Another GameStop? Here Are the Next 10 Most Shorted Small-Caps.

Another GameStop? Here Are the Next 10 Most Shorted Small-Caps.

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stock has risen over the past few weeks for a number of reasons: exuberance from new retail traders, some enthusiasm over its plans for the future, and the decision by some prominent investors to start getting involved.

But the biggest reason the shares have more than doubled in 2021 is the extraordinarily high short interest in the stock. In fact, more than 100% of the shares available for trading (or “the float”) had been borrowed by short sellers to bet against the stock as of the end of last year. That short interest remains high.

On its face, high short interest looks bad for a stock. It means that investors have little hope for a company’s prospects. But it can be a bullish sign for a stock, because any positive news will force short sellers to buy the stock to cover their short bets.

A trader on Reddit’s wallstreetbets forum, where there has been huge enthusiasm for GameStop (ticker: GME) stock, noticed the potential of this trade four months ago. The trader, known as Jeffamazon, wrote that GameStop could be “the greatest short burn you’ll see in history.”

Steve Sosnick, the chief strategist at Interactive Brokers, said in an interview that short sellers should be on alert. “I believe there is a systemic targeting of highly shorted stocks,” he said.

There does not appear to be as many stocks being targeted by short sellers as there once was — at least among large-caps. In the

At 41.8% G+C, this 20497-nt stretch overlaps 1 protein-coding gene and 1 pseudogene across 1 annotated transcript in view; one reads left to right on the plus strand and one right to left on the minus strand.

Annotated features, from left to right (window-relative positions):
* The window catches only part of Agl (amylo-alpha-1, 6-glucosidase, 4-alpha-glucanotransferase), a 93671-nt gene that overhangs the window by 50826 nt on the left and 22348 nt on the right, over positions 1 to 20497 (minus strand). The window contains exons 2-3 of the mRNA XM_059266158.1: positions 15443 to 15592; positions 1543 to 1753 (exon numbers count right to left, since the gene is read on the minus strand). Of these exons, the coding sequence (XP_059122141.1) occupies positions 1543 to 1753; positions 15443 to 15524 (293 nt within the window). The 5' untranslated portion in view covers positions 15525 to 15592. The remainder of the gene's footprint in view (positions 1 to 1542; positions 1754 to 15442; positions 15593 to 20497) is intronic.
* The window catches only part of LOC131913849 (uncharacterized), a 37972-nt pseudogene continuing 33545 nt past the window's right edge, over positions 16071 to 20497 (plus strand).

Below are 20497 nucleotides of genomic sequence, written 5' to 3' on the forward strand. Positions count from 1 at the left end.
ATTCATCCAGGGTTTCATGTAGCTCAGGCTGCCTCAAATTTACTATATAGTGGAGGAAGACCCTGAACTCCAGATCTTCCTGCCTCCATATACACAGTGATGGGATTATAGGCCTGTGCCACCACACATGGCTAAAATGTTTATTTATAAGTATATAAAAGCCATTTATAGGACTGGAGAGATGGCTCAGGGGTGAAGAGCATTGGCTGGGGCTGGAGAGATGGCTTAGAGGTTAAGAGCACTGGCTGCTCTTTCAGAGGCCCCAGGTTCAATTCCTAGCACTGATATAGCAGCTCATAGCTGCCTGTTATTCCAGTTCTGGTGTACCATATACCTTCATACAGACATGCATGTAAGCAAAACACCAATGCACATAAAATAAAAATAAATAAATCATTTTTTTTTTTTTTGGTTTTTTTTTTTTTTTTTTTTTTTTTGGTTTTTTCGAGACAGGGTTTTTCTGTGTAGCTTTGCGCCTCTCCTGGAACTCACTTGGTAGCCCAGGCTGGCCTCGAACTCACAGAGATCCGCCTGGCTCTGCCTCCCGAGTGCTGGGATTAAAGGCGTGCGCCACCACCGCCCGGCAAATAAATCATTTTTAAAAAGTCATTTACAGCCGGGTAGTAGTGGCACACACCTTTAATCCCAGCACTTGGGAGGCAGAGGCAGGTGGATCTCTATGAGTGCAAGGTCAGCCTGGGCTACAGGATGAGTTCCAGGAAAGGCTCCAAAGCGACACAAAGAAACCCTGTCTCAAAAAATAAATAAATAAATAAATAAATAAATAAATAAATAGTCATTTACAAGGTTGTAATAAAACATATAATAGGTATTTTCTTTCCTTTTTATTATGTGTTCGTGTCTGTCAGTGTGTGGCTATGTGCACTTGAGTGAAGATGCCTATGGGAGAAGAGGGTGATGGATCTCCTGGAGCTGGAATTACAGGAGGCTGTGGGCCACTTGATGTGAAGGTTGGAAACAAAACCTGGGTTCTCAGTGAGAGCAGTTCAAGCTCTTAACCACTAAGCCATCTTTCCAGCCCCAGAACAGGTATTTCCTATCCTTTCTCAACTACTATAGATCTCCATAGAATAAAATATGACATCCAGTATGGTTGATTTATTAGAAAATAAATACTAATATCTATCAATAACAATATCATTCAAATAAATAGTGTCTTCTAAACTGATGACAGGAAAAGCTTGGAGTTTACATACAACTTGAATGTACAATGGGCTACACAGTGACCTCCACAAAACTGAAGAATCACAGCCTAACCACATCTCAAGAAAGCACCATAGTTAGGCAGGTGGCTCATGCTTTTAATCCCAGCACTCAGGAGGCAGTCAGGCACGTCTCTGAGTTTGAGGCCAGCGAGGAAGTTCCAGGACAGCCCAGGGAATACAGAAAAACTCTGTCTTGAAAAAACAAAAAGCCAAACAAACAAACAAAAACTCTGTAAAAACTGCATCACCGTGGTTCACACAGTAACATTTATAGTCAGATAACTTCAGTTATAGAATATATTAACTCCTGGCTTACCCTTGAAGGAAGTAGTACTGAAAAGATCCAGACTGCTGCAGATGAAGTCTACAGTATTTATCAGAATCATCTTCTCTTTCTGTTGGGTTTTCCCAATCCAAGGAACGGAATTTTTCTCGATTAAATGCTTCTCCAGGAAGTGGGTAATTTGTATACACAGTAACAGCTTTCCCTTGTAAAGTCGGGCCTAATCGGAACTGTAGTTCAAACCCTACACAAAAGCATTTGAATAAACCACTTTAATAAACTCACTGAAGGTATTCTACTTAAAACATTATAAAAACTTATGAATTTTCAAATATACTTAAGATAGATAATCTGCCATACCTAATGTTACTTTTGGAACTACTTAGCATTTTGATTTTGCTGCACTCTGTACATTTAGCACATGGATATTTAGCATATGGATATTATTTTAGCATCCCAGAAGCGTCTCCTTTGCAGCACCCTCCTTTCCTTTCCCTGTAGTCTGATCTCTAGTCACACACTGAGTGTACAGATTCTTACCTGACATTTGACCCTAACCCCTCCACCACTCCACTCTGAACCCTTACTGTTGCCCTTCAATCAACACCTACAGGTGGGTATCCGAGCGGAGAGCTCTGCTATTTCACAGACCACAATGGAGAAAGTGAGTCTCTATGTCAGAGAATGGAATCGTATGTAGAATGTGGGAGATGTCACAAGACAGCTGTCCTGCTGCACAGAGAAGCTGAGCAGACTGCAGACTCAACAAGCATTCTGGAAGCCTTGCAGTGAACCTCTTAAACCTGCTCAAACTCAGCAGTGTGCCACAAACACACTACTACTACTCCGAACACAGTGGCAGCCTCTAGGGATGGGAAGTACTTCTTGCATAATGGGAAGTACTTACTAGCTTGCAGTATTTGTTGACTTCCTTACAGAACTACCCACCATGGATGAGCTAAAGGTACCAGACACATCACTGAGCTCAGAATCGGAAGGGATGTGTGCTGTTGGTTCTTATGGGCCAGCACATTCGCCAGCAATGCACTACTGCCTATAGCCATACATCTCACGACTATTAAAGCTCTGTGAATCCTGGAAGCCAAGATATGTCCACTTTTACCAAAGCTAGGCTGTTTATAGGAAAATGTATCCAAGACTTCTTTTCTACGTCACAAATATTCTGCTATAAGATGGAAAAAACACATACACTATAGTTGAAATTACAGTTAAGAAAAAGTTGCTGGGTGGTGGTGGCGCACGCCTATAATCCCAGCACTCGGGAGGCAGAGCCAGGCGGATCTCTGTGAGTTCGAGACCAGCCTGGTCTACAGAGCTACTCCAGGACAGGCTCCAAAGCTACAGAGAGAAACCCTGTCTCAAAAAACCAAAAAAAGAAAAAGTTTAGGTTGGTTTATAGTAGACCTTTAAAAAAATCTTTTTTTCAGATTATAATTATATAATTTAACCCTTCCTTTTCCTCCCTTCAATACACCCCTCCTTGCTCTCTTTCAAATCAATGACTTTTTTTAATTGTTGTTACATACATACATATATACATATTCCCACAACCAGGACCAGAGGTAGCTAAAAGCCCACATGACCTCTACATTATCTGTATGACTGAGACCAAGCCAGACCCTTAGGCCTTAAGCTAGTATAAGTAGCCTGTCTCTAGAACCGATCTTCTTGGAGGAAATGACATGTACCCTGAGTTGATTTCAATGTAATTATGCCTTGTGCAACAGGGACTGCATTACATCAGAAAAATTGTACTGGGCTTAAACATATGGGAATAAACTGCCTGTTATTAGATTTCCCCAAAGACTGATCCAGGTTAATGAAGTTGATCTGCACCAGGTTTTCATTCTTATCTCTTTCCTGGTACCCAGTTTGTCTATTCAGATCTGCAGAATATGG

S&P 500,

the median short interest fell from 1.5% of total market cap in December from 2.2% in June, according to Goldman Sachs. In the S&P 500, the most-shorted stocks include well-known names like

American Airlines

(AAL) and



Big stocks don’t appear to be the target for strategies like the one at GameStop, however. Sosnick notes that small-caps are much riper for action, because smaller traders can actually have an impact.

With that in mind, we pulled the 10 stocks in the

Russell 2000,

an index of small-caps, with the highest short interest. GameStop was not surprisingly No. 1. But the next 10 are also worth watching.

*Change in the percentage of the float that was borrowed for short bets compared to the prior period.

Source: Bloomberg

Squeezes have already been under way in some of them already, it appears.



(DDS), a department store chain that struggled during the pandemic as people changed their shopping habits, the stock has now returned to pre-pandemic levels and then some. It has gone so far so fast that even bullish analysts are getting wary. Wedbush’s Jen Redding had written a bullish note on Dec. 23 on the stock, but on Monday she reconsidered, given its 80% run since then.

“Although we lean positive on intra-quarter business momentum, we are cautious on shares of Dillard’s at this level and view rising share price as more a function of investor short-covering as opposed to improvement in fundamentals,” she wrote.

Short sellers, however, are a persistent bunch. Despite losing an estimated $5 billion in 2021 so far, GameStop short sellers don’t seem dissuaded.

“For every short position that is closed and stock borrow returned, we are seeing extremely strong demand from new short sellers looking to initiate new short positions and capitalize on a Icarus-like fall for a stock price that has soared too high,” S3 Partners’ Ihor Dusaniwsky wrote in an email to Barron’s “Brokers and prime brokers are looking into every nook and cranny to satisfy short-selling demand.”

Write to Avi Salzman at [email protected]

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